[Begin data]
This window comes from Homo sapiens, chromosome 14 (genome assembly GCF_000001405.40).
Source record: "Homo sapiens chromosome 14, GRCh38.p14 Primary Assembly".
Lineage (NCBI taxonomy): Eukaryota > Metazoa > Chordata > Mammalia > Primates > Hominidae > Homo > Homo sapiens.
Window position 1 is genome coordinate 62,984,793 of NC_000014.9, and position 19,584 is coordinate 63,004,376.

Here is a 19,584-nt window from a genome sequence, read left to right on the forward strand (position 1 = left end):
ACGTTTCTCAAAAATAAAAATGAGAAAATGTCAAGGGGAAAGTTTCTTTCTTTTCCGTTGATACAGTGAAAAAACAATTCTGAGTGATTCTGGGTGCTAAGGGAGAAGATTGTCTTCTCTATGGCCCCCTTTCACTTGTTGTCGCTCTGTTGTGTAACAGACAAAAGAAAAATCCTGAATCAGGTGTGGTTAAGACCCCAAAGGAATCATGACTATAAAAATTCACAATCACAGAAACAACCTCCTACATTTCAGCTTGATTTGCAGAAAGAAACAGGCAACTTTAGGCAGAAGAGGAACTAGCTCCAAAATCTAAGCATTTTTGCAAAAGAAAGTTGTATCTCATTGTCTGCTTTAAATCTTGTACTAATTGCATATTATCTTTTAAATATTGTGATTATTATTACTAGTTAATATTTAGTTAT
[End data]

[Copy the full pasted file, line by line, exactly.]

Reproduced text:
This window comes from Homo sapiens, chromosome 14 (genome assembly GCF_000001405.40).
Source record: "Homo sapiens chromosome 14, GRCh38.p14 Primary Assembly".
Lineage (NCBI taxonomy): Eukaryota > Metazoa > Chordata > Mammalia > Primates > Hominidae > Homo > Homo sapiens.
Window position 1 is genome coordinate 62,984,793 of NC_000014.9, and position 19,584 is coordinate 63,004,376.

Here is a 19,584-nt window from a genome sequence, read left to right on the forward strand (position 1 = left end):
ACGTTTCTCAAAAATAAAAATGAGAAAATGTCAAGGGGAAAGTTTCTTTCTTTTCCGTTGATACAGTGAAAAAACAATTCTGAGTGATTCTGGGTGCTAAGGGAGAAGATTGTCTTCTCTATGGCCCCCTTTCACTTGTTGTCGCTCTGTTGTGTAACAGACAAAAGAAAAATCCTGAATCAGGTGTGGTTAAGACCCCAAAGGAATCATGACTATAAAAATTCACAATCACAGAAACAACCTCCTACATTTCAGCTTGATTTGCAGAAAGAAACAGGCAACTTTAGGCAGAAGAGGAACTAGCTCCAAAATCTAAGCATTTTTGCAAAAGAAAGTTGTATCTCATTGTCTGCTTTAAATCTTGTACTAATTGCATATTATCTTTTAAATATTGTGATTATTATTACTAGTTAATATTTAGTTAT